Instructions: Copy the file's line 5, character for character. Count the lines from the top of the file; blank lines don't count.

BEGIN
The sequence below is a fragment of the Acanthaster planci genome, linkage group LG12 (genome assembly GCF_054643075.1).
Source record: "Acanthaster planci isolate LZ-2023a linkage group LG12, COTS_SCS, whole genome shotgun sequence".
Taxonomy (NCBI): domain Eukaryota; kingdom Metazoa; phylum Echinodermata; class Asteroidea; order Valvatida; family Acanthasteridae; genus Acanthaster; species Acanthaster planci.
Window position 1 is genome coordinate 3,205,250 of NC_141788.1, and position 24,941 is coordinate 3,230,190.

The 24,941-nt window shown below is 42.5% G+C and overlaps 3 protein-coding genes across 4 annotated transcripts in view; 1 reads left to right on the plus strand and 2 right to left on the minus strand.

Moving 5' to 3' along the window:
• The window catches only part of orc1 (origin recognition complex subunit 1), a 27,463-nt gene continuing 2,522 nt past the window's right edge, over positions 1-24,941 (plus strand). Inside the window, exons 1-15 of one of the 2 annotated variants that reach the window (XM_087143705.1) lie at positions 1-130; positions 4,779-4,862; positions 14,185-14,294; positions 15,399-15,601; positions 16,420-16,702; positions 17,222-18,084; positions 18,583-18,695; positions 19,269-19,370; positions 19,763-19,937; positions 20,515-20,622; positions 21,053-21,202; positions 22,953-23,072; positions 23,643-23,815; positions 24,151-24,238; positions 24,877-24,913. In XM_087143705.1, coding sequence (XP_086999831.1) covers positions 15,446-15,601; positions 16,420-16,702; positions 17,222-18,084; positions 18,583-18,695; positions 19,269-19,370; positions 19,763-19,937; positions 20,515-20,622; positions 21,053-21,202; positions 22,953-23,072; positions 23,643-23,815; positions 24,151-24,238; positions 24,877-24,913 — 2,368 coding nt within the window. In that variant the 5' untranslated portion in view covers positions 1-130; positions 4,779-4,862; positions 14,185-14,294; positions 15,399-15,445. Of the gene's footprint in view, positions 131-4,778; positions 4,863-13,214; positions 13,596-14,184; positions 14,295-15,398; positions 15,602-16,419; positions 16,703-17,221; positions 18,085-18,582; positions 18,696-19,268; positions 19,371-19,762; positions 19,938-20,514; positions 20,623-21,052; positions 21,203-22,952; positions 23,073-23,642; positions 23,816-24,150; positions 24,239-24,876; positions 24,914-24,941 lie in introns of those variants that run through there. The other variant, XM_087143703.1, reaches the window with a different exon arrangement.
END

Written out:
The 24,941-nt window shown below is 42.5% G+C and overlaps 3 protein-coding genes across 4 annotated transcripts in view; 1 reads left to right on the plus strand and 2 right to left on the minus strand.